Immediate Relative Visa Option
Couples that can get married overseas, may choose an immediate relative visa option. The main qualification here would be that the marriage has to be recognized as “legally valid” in the place where it took place; proxy marriages are strongly disfavored. After the marriage, a US citizen can start the “sponsorship” process by submitting an immediate relative petition, a form I 130 with USCIS, and attaching proof of bona fide marriage (evidence of the marriage being real), and form I 130A. Once the petition is approved, the approval will be transferred to the National Visa Center (NVC), and the NVC will coordinate the collection of the documents, an affidavit of support, and payment of the Immigrant visa fees for the next step: an interview for an immediate relative that would take at a consular where the non-citizen is residing. The drawback of the process is that it may take a little bit longer due to the NVC processing; the non-citizen will be subject to the public charge test at the time of the visa interview; and if there are children involved, the citizen will have to sponsor each member of the family separately, paying separate fees for each petition.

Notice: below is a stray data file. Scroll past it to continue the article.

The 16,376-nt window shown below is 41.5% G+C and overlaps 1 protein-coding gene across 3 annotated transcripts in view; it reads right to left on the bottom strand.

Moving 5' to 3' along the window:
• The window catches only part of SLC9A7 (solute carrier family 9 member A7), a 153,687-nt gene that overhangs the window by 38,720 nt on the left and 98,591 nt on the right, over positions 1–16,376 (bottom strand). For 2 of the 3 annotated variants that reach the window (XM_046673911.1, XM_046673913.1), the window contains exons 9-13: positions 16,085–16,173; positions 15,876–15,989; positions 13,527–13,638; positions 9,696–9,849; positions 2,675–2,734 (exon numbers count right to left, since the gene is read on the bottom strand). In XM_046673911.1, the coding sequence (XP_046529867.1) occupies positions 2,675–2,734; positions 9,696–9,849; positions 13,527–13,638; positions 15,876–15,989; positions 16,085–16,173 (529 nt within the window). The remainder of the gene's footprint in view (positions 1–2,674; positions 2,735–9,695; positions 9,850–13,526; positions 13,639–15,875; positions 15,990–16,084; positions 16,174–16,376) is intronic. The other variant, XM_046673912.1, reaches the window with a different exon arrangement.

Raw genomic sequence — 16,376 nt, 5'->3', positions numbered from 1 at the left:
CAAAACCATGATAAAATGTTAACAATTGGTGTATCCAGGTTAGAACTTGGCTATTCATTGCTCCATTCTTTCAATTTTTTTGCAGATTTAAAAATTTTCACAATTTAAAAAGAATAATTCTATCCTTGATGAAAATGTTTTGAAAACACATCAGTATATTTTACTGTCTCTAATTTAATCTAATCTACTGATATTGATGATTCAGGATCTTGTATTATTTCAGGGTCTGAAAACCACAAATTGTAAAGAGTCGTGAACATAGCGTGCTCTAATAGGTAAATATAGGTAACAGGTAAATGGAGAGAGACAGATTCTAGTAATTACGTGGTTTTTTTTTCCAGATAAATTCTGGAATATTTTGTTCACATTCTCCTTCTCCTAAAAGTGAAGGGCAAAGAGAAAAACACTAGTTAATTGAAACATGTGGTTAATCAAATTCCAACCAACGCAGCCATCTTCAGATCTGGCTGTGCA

Now, if the non-citizen’s spouse is in the US, he/she may file for adjustment of status after the marriage. It may be possible if the non-citizen is not inadmissible, and can prove that he/she entered the US with inspection or was paroled into the US (has “legal” entry.) After filing the paperwork, the couple will have to appear for an immigration interview. Read more about the interview here. If the couple is suspected to have a fraudulent marriage, the couple will be called for a second interview, which is called Stokes interview in New York. It is much more lengthy and detailed than the first interview. The children of the couple are rarely interviewed but may be invited to an interview as well. After the interview, if everything goes well, the non-citizen usually receives a “green card”, a permanent resident card via mail within a couple of weeks from the interview.
Options For Spouses of Green Card Holders